LONDON (AP) — A U.K. newspaper published more leaked memos from Britain’s ambassador in Washington on Sunday, despite a police warning that doing so might be a crime.

In one 2018 cable published by the Mail on Sunday, U.K. ambassador Kim Darroch says President Donald Trump pulled out of an international nuclear deal with Iran as an act of “diplomatic vandalism” to spite his predecessor, Barack Obama.

The memo was written after then-Foreign Secretary Boris Johnson visited Washington in a failed attempt to persuade the U.S. not to abandon the Iran nuclear agreement.

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British Conservative party leadership contender Boris Johnson gets in a car as he leaves home in south London, Tuesday, June 18, 2019. Contenders for leadership in Britain’s ruling Conservative Party to become the next Prime Minister, jostled for attention Monday as the race narrowed into a contest to seize the mantle of challenger to front-runner Boris Johnson. (AP Photo/Matt Dunham)

British Conservative party leadership contender Boris Johnson leaves home in south London, Tuesday, June 18, 2019. Contenders for leadership in Britain’s ruling Conservative Party to become the next Prime Minister, jostled for attention Monday as the race narrowed into a contest to seize the mantle of challenger to front-runner Boris Johnson. (AP Photo/Matt Dunham)

Alexander Boris de Pfeffel Johnson is an American-born British journalist and former mayor of London.

Britain’s Conservative party leadership candidate Boris Johnson talks during the first party hustings at the ICC in Birmingham, England, Saturday June 22, 2019. (AP Photo/Rui Vieira)

British Conservative Party leadership and prime minister contender Boris Johnson leaves home in south London, Friday, June 21, 2019. Britain’s next leader will be chosen by about 160,000 members of the governing Conservative Party in a runoff between two candidates: former Foreign Secretary Boris Johnson and current Foreign Secretary Jeremy Hunt. (AP Photo/Matt Dunham)

British Conservative Party leadership and prime minister contender Boris Johnson gets in a car as he leaves home in south London, Friday, June 21, 2019. Britain’s next leader will be chosen by about 160,000 members of the governing Conservative Party in a runoff between two candidates: former Foreign Secretary Boris Johnson and current Foreign Secretary Jeremy Hunt. (AP Photo/Matt Dunham)

British Conservative party leadership contender Boris Johnson arrives for a live TV debate in central London Tuesday, June 18, 2019. Britain’s Conservative Party is holding a contest to replace Prime Minister Theresa May, and party legislators will continue to hold elimination votes until the final two contenders will be put to a vote of Conservative Party members nationwide, with the winner due to become Conservative Party leader and prime minister. (AP Photo/Vudi Xhymshiti)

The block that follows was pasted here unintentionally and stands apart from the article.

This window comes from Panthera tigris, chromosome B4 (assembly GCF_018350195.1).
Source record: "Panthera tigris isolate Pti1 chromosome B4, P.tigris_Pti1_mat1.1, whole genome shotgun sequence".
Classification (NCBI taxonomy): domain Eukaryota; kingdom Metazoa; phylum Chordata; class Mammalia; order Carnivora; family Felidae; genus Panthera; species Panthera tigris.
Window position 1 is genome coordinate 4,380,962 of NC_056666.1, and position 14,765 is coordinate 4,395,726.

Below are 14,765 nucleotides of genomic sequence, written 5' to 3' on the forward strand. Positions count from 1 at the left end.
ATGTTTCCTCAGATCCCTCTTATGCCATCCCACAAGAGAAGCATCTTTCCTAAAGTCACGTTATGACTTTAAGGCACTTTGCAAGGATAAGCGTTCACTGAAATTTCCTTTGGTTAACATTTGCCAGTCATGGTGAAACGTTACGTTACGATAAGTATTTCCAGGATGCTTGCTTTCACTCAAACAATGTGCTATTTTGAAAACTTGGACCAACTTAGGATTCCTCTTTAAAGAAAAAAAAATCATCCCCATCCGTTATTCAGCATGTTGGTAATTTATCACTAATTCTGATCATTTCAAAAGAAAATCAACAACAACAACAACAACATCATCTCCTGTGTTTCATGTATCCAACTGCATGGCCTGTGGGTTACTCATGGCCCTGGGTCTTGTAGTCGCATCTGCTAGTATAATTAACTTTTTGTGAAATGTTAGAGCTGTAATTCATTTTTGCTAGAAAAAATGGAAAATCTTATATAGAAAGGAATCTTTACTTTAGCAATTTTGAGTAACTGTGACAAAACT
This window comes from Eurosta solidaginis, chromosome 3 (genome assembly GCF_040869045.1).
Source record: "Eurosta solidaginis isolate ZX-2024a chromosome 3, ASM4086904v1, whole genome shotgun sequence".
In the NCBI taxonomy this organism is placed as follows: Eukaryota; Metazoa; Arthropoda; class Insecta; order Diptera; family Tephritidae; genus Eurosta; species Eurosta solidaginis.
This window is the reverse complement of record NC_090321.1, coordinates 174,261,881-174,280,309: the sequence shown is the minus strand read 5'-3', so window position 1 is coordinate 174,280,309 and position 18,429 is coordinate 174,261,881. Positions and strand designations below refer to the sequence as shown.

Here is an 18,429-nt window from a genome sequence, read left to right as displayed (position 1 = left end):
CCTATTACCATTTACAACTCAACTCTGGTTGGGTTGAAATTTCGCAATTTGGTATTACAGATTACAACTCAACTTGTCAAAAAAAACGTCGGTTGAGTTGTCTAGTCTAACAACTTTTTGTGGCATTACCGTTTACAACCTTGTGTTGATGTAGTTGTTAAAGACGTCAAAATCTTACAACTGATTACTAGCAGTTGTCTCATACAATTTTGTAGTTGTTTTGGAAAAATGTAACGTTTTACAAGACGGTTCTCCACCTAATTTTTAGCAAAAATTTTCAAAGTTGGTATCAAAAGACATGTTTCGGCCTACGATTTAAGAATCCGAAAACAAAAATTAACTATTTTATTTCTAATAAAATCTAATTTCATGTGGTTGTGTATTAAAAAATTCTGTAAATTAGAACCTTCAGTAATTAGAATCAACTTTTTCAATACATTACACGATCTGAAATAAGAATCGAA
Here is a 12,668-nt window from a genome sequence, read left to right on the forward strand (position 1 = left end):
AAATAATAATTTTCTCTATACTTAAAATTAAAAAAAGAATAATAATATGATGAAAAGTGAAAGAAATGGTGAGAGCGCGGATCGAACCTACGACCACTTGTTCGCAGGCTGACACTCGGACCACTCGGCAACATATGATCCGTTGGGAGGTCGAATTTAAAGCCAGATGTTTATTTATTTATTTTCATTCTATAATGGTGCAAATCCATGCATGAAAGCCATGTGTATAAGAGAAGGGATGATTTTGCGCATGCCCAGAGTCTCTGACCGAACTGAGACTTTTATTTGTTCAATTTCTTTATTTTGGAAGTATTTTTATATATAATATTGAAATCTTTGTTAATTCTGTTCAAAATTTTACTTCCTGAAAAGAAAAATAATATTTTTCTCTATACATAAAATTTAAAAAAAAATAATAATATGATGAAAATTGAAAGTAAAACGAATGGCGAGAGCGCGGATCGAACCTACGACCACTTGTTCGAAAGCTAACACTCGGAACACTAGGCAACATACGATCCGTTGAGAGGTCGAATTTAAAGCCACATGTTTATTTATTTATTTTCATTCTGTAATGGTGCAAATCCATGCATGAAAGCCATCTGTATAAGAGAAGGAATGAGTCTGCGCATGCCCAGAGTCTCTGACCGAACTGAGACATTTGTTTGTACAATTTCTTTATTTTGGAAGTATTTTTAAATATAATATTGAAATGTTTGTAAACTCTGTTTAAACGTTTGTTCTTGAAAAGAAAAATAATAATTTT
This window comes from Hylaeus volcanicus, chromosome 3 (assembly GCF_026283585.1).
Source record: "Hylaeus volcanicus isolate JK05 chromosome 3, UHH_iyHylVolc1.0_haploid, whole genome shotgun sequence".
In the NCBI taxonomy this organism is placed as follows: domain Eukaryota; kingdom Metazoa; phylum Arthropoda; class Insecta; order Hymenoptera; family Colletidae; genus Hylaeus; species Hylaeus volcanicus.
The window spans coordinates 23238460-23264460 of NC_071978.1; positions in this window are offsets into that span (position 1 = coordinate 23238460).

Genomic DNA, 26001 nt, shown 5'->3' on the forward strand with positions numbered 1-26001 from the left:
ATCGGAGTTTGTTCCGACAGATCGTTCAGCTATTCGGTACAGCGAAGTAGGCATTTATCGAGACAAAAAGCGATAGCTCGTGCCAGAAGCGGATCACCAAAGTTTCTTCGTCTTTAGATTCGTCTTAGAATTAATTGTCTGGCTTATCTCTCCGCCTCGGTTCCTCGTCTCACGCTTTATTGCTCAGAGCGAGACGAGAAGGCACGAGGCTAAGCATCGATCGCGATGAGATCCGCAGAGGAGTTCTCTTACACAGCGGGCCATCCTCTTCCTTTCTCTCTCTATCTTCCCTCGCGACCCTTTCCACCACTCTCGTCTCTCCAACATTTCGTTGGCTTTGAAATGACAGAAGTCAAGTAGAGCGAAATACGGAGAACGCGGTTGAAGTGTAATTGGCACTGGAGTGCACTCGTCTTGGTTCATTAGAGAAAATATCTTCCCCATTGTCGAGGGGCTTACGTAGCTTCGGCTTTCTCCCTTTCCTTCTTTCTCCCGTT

British Conservative Party lawmaker Boris Johnson leaves his home in London, Thursday, June 13, 2019. Britain’s Conservative Party is holding an election to replace Prime Minister Theresa May, who resigned last week after failing to lead Britain out of the European Union on schedule. Former Foreign Minister Boris Johnson is currently the bookies favorite to replace May. (AP Photo/Frank Augstein)

Britain’s Conservative Party lawmaker Boris Johnson gestures as he speaks during the official launch of his leadership campaign, in London, Wednesday June 12, 2019. Boris Johnson solidified his front-runner status in the race to become Britain’s next prime minister on Tuesday, gaining backing from leading pro-Brexit lawmakers.(AP Photo/Frank Augstein)




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“The outcome illustrated the paradox of this White House: you got exceptional access, seeing everyone short of the president; but on the substance, the administration is set upon an act of diplomatic vandalism, seemingly for ideological and personality reasons – it was Obama’s deal,” Darroch wrote.

Darroch announced his resignation last week after the newspaper published cables in which he’d branded the Trump administration dysfunctional and inept. The White House responded by refusing to deal with him, and Trump branded the ambassador a “pompous fool” in a Twitter fusillade.

U.K. police are hunting the culprits behind the leak — and, contentiously, have warned journalists that publishing the documents “could also constitute a criminal offence.”

Yet both Johnson and Jeremy Hunt, the two contenders to become Britain’s next prime minister, have defended the media’s right to publish.

“We have to make sure that we defend the right of journalists to publish leaks when they are in the national interest,” Hunt said.

British officials have said they have no evidence that hacking was involved in the documents’ release, and that the culprit is likely to be found among politicians or civil servants in London.

Police are investigating the leak as a potential breach of the Official Secrets Act, which bars public servants from making “damaging” disclosures of classified material. Breaking the act carries a maximum sentence of two years in prison, though prosecutions are rare.

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